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The BBC's Christine Stewart
"Lapse in security being investigated by a parliamentary committee"
 real 28k

Friday, 24 March, 2000, 13:57 GMT
Security tightened after MI5 snatch
The thief ran away from Paddington station
MI5 has increased security following the theft of a 2,000 laptop holding secret information at Paddington Station.

Downing Street said it believed the theft from a MI5 officer was "opportunistic" and that there was no threat to national security.

We should not take MI5 statements at face value

Former spy, David Shayler
A spokesman said the information stored on the computer was "well protected" and that there was nothing to suggest a deliberate attempt to gain access to security service files.

However, he said MI5 had reviewed its procedures for moving sensitive information in the light of what had happened.

"There are strict procedures for the moving of classified material. They have been tightened since this incident," he said.

And he indicated that the MI5 officer involved could face disciplinary action for the security lapse.

The laptop was snatched at Paddington Underground station in central London.

Its data was encrypted and security officials are thought to be confident it could not be accessed.

nigel west
Nigel West: Says agent may have been followed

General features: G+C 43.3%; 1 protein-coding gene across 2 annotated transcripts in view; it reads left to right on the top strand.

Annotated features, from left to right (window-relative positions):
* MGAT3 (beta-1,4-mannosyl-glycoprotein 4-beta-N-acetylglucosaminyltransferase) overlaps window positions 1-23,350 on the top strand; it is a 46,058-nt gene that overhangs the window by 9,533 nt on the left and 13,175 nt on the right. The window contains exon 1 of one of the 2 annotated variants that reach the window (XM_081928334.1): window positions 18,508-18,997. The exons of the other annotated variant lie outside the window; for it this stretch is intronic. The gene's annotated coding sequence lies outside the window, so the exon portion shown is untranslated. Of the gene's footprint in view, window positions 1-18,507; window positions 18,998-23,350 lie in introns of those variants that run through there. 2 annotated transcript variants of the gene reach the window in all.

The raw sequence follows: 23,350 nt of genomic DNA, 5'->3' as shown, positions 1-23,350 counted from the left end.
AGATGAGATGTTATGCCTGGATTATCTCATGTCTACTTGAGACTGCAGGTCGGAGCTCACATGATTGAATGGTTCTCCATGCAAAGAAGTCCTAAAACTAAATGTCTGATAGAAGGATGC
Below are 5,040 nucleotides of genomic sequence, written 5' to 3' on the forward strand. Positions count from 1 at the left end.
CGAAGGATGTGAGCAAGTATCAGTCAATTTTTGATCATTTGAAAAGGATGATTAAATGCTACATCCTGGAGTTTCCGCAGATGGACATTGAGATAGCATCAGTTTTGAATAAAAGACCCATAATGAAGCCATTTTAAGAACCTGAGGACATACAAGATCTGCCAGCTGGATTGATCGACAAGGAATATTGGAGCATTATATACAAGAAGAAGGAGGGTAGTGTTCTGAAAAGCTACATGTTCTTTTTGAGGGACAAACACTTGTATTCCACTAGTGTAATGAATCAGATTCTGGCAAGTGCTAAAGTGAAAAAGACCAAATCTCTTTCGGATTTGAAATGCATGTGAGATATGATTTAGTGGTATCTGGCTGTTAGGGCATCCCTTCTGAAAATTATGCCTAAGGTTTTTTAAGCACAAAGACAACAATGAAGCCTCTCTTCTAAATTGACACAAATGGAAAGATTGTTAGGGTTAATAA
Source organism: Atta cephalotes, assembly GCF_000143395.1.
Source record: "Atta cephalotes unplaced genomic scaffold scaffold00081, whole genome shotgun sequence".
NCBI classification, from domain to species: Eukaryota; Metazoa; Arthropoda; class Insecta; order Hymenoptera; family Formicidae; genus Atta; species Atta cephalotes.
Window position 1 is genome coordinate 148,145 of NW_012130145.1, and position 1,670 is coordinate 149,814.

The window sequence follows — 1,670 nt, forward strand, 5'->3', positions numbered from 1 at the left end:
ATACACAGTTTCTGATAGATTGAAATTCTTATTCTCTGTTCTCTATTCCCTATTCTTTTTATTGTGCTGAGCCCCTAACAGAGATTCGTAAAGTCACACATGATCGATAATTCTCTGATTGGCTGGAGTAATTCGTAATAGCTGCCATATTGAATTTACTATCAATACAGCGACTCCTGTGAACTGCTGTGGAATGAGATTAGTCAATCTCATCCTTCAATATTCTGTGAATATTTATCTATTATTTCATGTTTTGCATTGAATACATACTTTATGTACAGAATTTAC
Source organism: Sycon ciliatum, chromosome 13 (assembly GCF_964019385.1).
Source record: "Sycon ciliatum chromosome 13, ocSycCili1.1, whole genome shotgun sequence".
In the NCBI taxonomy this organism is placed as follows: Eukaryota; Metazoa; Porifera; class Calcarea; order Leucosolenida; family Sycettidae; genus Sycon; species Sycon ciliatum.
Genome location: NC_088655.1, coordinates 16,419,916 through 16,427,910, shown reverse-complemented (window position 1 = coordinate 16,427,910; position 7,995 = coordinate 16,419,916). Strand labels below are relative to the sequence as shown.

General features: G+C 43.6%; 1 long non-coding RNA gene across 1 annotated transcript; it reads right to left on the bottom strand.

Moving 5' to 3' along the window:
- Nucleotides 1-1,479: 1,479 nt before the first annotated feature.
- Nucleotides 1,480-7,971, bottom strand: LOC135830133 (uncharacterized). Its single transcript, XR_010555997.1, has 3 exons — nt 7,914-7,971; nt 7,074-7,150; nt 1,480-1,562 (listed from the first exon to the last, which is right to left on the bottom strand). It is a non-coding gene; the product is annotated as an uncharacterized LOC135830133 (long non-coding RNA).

Former Tory MP Rupert Allason, who also uses the alias Nigel West when he is writing about espionage, said: "There is no such thing as a completely safe encryption system."

"The hope is that first of all, the thieves would not have access to the kind of facilities that would be needed to decrypt that system.

"And secondly, by the time somebody did gain access to the material, appropriate steps would have been taken to make sure that it was no longer current."

But former MI5 officer, David Shayler, who is now living in exile in Paris, said the chances of a private individual being able to decrypt the information were "zero."

"The sun is more likely to melt," he said.

But he called for a full on-the-record statement about the circumstances of the theft.

"We should not take MI5 statements at face value," he said. "What they would do in these circumstances is try to play this down as much as possible. We need to be absolutely sure that all the information on this computer has been properly encrypted."

'Agencies hammered'

Tom King, who chairs the parliamentary intelligence and security committee, said he expected to receive a report on the incident, and the committee would decide whether it wanted to make any further inquiries.

"Any breach of security is serious. We have continually hammered the agencies on the importance of security at all times," he told the BBC Radio 4 Today programme.

There is no such thing as a completely safe encryption system

Spy writer Nigel West
The agent was understood to have put down a case containing the laptop after a group of boys approached him for help on the station concourse.

The thief snatched the computer and fled with the agent in pursuit. The incident happened on 4 March.

MI5 is now in the front line of Britain's intelligence-gathering operation in Northern Ireland after taking extra anti-terrorist responsibilities in recent years.

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